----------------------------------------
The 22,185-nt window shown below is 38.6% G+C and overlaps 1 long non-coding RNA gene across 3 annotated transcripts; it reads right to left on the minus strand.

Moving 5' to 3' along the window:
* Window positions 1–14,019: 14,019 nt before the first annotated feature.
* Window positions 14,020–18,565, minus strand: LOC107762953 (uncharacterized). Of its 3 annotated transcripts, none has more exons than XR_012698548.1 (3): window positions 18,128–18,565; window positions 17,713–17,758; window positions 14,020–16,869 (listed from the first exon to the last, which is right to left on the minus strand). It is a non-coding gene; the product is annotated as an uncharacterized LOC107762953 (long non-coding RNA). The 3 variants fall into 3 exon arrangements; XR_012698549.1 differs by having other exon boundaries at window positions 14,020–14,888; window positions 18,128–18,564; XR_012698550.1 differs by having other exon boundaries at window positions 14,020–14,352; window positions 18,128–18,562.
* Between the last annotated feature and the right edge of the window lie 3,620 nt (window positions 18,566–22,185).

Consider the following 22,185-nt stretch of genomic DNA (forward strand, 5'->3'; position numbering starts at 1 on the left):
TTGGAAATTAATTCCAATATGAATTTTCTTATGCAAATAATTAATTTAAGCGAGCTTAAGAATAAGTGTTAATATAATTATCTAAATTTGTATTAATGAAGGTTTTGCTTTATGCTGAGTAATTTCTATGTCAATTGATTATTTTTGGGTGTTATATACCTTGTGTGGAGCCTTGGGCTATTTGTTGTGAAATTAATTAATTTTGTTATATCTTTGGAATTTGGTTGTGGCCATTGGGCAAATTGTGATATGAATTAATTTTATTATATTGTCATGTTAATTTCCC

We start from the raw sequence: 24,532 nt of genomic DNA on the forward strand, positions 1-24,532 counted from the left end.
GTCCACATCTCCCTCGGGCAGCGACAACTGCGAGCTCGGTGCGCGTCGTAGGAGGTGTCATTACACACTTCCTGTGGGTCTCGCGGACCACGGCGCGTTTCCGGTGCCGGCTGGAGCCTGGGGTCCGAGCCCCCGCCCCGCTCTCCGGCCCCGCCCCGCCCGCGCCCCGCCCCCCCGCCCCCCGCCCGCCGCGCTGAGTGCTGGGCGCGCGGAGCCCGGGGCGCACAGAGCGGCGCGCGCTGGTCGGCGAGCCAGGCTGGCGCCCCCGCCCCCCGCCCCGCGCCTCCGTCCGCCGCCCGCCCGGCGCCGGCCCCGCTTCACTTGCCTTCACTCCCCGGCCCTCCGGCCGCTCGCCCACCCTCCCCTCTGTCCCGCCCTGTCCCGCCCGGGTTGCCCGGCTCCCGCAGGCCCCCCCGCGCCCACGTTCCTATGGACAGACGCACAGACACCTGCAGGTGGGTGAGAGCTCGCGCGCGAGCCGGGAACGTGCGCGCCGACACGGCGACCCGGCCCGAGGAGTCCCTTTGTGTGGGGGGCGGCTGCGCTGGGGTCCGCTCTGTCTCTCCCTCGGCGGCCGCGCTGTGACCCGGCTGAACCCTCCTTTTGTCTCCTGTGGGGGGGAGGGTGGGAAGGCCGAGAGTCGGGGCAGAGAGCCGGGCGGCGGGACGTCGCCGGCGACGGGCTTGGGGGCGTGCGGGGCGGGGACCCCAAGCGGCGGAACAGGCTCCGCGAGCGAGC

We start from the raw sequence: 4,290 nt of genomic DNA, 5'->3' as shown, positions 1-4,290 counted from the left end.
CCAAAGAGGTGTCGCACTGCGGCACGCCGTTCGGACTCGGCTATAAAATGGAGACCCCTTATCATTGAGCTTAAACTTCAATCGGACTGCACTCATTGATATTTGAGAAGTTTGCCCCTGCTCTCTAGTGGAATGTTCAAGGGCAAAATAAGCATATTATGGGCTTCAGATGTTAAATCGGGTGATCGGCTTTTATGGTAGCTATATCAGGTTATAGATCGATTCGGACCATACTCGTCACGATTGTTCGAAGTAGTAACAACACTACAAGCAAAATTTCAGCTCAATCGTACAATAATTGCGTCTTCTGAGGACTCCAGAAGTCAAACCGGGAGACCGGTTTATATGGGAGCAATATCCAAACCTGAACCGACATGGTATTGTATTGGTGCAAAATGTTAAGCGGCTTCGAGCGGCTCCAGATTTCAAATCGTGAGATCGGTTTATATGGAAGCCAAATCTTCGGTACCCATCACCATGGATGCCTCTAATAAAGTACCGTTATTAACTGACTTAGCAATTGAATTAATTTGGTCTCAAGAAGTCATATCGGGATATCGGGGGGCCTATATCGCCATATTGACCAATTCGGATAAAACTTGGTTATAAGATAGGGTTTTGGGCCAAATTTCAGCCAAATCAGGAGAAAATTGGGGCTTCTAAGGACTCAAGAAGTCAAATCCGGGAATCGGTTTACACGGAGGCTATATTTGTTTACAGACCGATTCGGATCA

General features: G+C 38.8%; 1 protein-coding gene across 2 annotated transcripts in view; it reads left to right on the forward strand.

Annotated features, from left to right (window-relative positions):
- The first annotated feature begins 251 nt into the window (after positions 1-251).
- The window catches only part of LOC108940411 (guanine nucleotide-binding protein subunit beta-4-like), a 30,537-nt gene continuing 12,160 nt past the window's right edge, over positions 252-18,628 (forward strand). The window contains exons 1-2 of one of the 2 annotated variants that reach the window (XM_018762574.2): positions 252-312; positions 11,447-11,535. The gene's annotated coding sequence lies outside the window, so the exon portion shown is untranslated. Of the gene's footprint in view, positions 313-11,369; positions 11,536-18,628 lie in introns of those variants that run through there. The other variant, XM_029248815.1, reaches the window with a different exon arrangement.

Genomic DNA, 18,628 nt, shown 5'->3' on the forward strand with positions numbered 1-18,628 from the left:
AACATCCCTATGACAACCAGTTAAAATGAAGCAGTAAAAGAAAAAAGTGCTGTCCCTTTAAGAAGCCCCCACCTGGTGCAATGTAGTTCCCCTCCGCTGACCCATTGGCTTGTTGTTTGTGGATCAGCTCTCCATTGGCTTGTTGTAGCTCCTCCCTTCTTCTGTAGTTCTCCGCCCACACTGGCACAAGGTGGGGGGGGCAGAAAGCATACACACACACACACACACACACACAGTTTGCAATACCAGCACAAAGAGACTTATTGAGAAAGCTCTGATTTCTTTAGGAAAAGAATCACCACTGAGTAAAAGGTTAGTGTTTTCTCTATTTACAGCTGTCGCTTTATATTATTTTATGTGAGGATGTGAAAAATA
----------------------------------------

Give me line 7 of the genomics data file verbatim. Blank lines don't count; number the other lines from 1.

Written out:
TTGGAAATTAATTCCAATATGAATTTTCTTATGCAAATAATTAATTTAAGCGAGCTTAAGAATAAGTGTTAATATAATTATCTAAATTTGTATTAATGAAGGTTTTGCTTTATGCTGAGTAATTTCTATGTCAATTGATTATTTTTGGGTGTTATATACCTTGTGTGGAGCCTTGGGCTATTTGTTGTGAAATTAATTAATTTTGTTATATCTTTGGAATTTGGTTGTGGCCATTGGGCAAATTGTGATATGAATTAATTTTATTATATTGTCATGTTAATTTCCC